At precisely 3 pm, GM released its delayed report of domestic car sales for the month of March, which rose by 4.1% on expectations of just a 0.8% increase in total car sales for the month. At that instant, with HFTs having just microseconds to decide if to buy or sell and being able to determine solely if the reported number was a beat or miss to expectations, unleashed what can only be described as a HFT volume bomb, as trading in GM stock exploded, sending the stock well over 1% higher as momentum ignition strategies took over and algos proceeded to buy in a frenzy only because other algos were buying... only to see the stock recoup all gains and then some in the subsequent minutes.
The chart below shows precisely just what the value added of the HFT vacuum tube crew is when it comes to price discovery.
However, while the topic of HFT-assisted "price discovery" has been beaten to death on these pages, and courtesy of Michael Lewis is now a household, and soon FBI, topic, what is more notable is that in addition to a better than expected jump in March car sales, GM also confirmed that the post-bankurptcy company has never had a greater difficult in liquidating warehoused inventory.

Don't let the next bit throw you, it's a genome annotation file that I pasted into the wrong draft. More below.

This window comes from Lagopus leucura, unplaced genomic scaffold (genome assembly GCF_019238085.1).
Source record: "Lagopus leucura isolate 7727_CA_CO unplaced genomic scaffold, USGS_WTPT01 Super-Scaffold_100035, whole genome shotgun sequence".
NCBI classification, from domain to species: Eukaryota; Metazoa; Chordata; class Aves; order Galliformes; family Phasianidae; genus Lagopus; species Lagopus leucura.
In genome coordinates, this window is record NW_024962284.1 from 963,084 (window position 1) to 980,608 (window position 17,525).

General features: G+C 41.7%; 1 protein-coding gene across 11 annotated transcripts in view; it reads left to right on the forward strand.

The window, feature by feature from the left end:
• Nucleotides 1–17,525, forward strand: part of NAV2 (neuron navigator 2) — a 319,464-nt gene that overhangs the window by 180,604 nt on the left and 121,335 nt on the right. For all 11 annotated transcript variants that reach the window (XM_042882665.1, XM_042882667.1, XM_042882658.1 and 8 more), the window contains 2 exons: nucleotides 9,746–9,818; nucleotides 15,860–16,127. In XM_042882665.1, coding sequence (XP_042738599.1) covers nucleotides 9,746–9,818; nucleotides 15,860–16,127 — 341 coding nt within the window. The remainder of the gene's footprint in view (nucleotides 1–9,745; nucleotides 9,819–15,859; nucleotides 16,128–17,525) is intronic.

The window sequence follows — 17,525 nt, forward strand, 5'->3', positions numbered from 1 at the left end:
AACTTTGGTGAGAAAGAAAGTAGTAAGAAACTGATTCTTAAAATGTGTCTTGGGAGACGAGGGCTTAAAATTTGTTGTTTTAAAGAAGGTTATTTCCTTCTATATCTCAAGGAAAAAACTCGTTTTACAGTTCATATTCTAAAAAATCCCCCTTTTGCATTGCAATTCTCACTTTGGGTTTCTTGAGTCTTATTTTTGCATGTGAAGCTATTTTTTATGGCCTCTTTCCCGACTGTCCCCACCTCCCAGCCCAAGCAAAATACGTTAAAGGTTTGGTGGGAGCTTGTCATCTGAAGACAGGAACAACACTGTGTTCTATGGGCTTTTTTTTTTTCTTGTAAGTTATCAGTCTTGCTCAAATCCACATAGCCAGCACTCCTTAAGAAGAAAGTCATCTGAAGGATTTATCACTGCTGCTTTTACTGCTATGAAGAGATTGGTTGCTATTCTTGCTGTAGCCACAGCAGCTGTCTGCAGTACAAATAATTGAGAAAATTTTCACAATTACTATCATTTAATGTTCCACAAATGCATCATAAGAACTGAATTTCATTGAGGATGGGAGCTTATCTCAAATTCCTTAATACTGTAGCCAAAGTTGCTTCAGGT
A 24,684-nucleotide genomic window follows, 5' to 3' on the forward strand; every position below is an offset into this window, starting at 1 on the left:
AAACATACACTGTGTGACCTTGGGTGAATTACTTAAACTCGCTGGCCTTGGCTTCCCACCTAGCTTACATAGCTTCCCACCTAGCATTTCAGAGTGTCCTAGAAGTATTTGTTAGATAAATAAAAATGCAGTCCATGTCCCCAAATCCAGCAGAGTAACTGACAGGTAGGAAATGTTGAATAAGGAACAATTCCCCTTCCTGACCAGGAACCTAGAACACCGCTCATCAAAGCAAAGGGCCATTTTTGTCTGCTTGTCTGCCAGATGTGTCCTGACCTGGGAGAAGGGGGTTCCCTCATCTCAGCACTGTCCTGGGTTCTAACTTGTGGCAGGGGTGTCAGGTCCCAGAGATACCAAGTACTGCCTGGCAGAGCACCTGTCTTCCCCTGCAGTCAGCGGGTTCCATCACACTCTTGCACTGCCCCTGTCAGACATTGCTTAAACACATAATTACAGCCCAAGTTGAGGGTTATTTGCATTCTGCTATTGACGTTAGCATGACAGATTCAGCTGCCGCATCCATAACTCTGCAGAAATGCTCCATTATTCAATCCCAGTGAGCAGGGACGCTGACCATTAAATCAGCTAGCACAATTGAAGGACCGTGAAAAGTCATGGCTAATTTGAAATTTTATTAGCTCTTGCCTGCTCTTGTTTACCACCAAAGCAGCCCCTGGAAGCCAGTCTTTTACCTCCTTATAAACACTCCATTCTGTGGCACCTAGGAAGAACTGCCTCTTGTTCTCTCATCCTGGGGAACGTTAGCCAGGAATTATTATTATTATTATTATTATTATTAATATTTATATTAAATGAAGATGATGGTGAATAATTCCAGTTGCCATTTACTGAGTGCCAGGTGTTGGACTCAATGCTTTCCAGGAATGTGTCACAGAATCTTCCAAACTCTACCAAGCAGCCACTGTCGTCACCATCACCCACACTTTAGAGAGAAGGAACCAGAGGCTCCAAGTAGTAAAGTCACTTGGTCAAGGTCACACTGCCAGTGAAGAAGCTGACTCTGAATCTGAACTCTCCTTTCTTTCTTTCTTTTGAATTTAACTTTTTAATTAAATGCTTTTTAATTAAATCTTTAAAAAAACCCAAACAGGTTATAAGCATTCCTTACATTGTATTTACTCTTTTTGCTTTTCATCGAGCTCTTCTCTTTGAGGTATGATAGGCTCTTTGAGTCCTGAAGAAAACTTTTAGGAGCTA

As the chart below shows, dealer inventory of GM autos on US lots, aka Channel Stuffing, just rose to a new all time high, of 815,492 units, up from 805,769 last month, and up 15% from the 743.8K units parked at dealer lots a year ago. So 15% increase in unpurchased inventory vs a 4% increase in sales. Someone smarter than us can probably do the math here.
And what is far worse is that beginning next month, as the recall fiasco truly crushes the selling pipeline, one can expect this number to surge and we expect dealer channel stuffing will promptly surpass 1 million in the coming months.
The silver lining: GM will have no problems procuring all the dealer stocked loaner cars it will need, as millions of disgruntled customers return recalled GM vehicles for repair.